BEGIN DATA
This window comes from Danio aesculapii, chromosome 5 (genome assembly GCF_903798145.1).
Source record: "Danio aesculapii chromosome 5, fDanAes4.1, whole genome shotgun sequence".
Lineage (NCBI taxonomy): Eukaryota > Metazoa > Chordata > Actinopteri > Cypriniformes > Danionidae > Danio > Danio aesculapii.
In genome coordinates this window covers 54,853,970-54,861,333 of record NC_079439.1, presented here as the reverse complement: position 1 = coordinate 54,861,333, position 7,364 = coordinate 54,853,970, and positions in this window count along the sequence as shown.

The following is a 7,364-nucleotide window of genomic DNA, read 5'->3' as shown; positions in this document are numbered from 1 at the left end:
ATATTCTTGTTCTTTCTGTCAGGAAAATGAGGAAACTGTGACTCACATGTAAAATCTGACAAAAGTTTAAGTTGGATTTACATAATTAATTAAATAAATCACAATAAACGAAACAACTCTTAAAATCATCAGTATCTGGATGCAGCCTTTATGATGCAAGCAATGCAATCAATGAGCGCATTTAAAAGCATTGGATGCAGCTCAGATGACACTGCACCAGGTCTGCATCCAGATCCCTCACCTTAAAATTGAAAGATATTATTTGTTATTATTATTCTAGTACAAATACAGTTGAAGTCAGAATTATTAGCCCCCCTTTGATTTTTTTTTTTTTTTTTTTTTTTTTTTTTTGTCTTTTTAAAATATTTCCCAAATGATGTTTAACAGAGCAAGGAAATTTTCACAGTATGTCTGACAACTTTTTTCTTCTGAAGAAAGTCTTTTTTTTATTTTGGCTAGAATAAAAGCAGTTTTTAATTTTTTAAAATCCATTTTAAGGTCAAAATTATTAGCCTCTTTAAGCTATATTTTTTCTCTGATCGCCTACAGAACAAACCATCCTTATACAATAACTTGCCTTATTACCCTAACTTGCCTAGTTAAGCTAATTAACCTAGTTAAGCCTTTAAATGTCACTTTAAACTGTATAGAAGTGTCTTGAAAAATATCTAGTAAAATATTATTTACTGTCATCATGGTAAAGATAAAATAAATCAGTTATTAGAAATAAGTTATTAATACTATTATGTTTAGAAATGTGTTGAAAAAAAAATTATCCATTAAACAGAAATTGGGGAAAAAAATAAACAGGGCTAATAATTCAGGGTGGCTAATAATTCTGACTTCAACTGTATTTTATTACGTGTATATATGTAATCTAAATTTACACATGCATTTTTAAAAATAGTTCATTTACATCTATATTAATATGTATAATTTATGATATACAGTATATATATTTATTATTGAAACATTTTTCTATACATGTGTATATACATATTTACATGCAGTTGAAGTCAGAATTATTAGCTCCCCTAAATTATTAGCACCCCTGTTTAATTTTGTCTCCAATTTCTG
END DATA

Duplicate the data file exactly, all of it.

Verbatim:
This window comes from Danio aesculapii, chromosome 5 (genome assembly GCF_903798145.1).
Source record: "Danio aesculapii chromosome 5, fDanAes4.1, whole genome shotgun sequence".
Lineage (NCBI taxonomy): Eukaryota > Metazoa > Chordata > Actinopteri > Cypriniformes > Danionidae > Danio > Danio aesculapii.
In genome coordinates this window covers 54,853,970-54,861,333 of record NC_079439.1, presented here as the reverse complement: position 1 = coordinate 54,861,333, position 7,364 = coordinate 54,853,970, and positions in this window count along the sequence as shown.

The following is a 7,364-nucleotide window of genomic DNA, read 5'->3' as shown; positions in this document are numbered from 1 at the left end:
ATATTCTTGTTCTTTCTGTCAGGAAAATGAGGAAACTGTGACTCACATGTAAAATCTGACAAAAGTTTAAGTTGGATTTACATAATTAATTAAATAAATCACAATAAACGAAACAACTCTTAAAATCATCAGTATCTGGATGCAGCCTTTATGATGCAAGCAATGCAATCAATGAGCGCATTTAAAAGCATTGGATGCAGCTCAGATGACACTGCACCAGGTCTGCATCCAGATCCCTCACCTTAAAATTGAAAGATATTATTTGTTATTATTATTCTAGTACAAATACAGTTGAAGTCAGAATTATTAGCCCCCCTTTGATTTTTTTTTTTTTTTTTTTTTTTTTTTTTTGTCTTTTTAAAATATTTCCCAAATGATGTTTAACAGAGCAAGGAAATTTTCACAGTATGTCTGACAACTTTTTTCTTCTGAAGAAAGTCTTTTTTTTATTTTGGCTAGAATAAAAGCAGTTTTTAATTTTTTAAAATCCATTTTAAGGTCAAAATTATTAGCCTCTTTAAGCTATATTTTTTCTCTGATCGCCTACAGAACAAACCATCCTTATACAATAACTTGCCTTATTACCCTAACTTGCCTAGTTAAGCTAATTAACCTAGTTAAGCCTTTAAATGTCACTTTAAACTGTATAGAAGTGTCTTGAAAAATATCTAGTAAAATATTATTTACTGTCATCATGGTAAAGATAAAATAAATCAGTTATTAGAAATAAGTTATTAATACTATTATGTTTAGAAATGTGTTGAAAAAAAAATTATCCATTAAACAGAAATTGGGGAAAAAAATAAACAGGGCTAATAATTCAGGGTGGCTAATAATTCTGACTTCAACTGTATTTTATTACGTGTATATATGTAATCTAAATTTACACATGCATTTTTAAAAATAGTTCATTTACATCTATATTAATATGTATAATTTATGATATACAGTATATATATTTATTATTGAAACATTTTTCTATACATGTGTATATACATATTTACATGCAGTTGAAGTCAGAATTATTAGCTCCCCTAAATTATTAGCACCCCTGTTTAATTTTGTCTCCAATTTCTG